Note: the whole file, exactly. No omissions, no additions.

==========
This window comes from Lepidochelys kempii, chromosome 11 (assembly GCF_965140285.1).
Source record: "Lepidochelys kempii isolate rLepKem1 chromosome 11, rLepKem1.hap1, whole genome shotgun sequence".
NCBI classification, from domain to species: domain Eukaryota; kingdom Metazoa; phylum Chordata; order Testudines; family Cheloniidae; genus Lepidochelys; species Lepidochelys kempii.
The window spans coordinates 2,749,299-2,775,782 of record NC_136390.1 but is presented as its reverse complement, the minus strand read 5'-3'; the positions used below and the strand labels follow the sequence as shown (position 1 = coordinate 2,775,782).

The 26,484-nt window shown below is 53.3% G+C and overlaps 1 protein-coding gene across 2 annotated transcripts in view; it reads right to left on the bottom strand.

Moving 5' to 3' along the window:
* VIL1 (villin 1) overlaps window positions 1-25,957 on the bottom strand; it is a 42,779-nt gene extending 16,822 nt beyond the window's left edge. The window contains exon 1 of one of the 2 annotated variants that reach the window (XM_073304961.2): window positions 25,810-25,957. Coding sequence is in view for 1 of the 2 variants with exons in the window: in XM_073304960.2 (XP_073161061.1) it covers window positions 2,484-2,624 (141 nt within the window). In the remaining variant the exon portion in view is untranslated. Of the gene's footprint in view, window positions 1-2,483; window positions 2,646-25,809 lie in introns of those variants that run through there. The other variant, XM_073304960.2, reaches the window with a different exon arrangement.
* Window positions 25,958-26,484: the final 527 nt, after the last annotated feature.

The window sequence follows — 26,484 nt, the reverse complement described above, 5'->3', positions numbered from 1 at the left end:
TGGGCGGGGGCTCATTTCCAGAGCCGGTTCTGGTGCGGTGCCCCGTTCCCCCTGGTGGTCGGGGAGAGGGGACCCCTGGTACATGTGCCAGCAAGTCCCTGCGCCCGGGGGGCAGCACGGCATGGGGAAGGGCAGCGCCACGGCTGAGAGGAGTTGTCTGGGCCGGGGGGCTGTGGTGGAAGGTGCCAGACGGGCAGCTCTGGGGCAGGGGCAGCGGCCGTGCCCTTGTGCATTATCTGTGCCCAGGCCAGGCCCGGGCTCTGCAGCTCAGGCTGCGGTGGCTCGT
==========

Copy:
This window comes from Lepidochelys kempii, chromosome 11 (assembly GCF_965140285.1).
Source record: "Lepidochelys kempii isolate rLepKem1 chromosome 11, rLepKem1.hap1, whole genome shotgun sequence".
NCBI classification, from domain to species: domain Eukaryota; kingdom Metazoa; phylum Chordata; order Testudines; family Cheloniidae; genus Lepidochelys; species Lepidochelys kempii.
The window spans coordinates 2,749,299-2,775,782 of record NC_136390.1 but is presented as its reverse complement, the minus strand read 5'-3'; the positions used below and the strand labels follow the sequence as shown (position 1 = coordinate 2,775,782).

The 26,484-nt window shown below is 53.3% G+C and overlaps 1 protein-coding gene across 2 annotated transcripts in view; it reads right to left on the bottom strand.

Moving 5' to 3' along the window:
* VIL1 (villin 1) overlaps window positions 1-25,957 on the bottom strand; it is a 42,779-nt gene extending 16,822 nt beyond the window's left edge. The window contains exon 1 of one of the 2 annotated variants that reach the window (XM_073304961.2): window positions 25,810-25,957. Coding sequence is in view for 1 of the 2 variants with exons in the window: in XM_073304960.2 (XP_073161061.1) it covers window positions 2,484-2,624 (141 nt within the window). In the remaining variant the exon portion in view is untranslated. Of the gene's footprint in view, window positions 1-2,483; window positions 2,646-25,809 lie in introns of those variants that run through there. The other variant, XM_073304960.2, reaches the window with a different exon arrangement.
* Window positions 25,958-26,484: the final 527 nt, after the last annotated feature.

The window sequence follows — 26,484 nt, the reverse complement described above, 5'->3', positions numbered from 1 at the left end:
TGGGCGGGGGCTCATTTCCAGAGCCGGTTCTGGTGCGGTGCCCCGTTCCCCCTGGTGGTCGGGGAGAGGGGACCCCTGGTACATGTGCCAGCAAGTCCCTGCGCCCGGGGGGCAGCACGGCATGGGGAAGGGCAGCGCCACGGCTGAGAGGAGTTGTCTGGGCCGGGGGGCTGTGGTGGAAGGTGCCAGACGGGCAGCTCTGGGGCAGGGGCAGCGGCCGTGCCCTTGTGCATTATCTGTGCCCAGGCCAGGCCCGGGCTCTGCAGCTCAGGCTGCGGTGGCTCGT